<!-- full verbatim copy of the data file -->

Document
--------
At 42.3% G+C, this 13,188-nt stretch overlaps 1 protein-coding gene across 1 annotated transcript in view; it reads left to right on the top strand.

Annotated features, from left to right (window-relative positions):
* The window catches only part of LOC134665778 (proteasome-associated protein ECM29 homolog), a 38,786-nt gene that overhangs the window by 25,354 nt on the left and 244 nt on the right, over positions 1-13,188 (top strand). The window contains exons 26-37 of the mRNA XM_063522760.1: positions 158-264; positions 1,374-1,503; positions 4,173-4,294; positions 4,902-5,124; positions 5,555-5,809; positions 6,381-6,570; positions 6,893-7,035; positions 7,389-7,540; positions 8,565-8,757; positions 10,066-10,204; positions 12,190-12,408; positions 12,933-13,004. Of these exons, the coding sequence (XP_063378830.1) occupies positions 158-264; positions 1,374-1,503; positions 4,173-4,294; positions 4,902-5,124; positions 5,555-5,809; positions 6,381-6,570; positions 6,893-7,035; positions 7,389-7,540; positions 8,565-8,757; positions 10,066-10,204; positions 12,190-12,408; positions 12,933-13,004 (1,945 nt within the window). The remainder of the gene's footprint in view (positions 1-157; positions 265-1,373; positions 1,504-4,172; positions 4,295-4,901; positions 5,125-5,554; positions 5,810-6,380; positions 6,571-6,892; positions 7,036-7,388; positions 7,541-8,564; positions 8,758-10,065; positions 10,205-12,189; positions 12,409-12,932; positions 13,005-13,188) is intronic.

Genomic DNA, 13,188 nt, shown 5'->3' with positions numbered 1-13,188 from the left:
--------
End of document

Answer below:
At 42.3% G+C, this 13,188-nt stretch overlaps 1 protein-coding gene across 1 annotated transcript in view; it reads left to right on the top strand.

Annotated features, from left to right (window-relative positions):
* The window catches only part of LOC134665778 (proteasome-associated protein ECM29 homolog), a 38,786-nt gene that overhangs the window by 25,354 nt on the left and 244 nt on the right, over positions 1-13,188 (top strand). The window contains exons 26-37 of the mRNA XM_063522760.1: positions 158-264; positions 1,374-1,503; positions 4,173-4,294; positions 4,902-5,124; positions 5,555-5,809; positions 6,381-6,570; positions 6,893-7,035; positions 7,389-7,540; positions 8,565-8,757; positions 10,066-10,204; positions 12,190-12,408; positions 12,933-13,004. Of these exons, the coding sequence (XP_063378830.1) occupies positions 158-264; positions 1,374-1,503; positions 4,173-4,294; positions 4,902-5,124; positions 5,555-5,809; positions 6,381-6,570; positions 6,893-7,035; positions 7,389-7,540; positions 8,565-8,757; positions 10,066-10,204; positions 12,190-12,408; positions 12,933-13,004 (1,945 nt within the window). The remainder of the gene's footprint in view (positions 1-157; positions 265-1,373; positions 1,504-4,172; positions 4,295-4,901; positions 5,125-5,554; positions 5,810-6,380; positions 6,571-6,892; positions 7,036-7,388; positions 7,541-8,564; positions 8,758-10,065; positions 10,205-12,189; positions 12,409-12,932; positions 13,005-13,188) is intronic.

Genomic DNA, 13,188 nt, shown 5'->3' with positions numbered 1-13,188 from the left: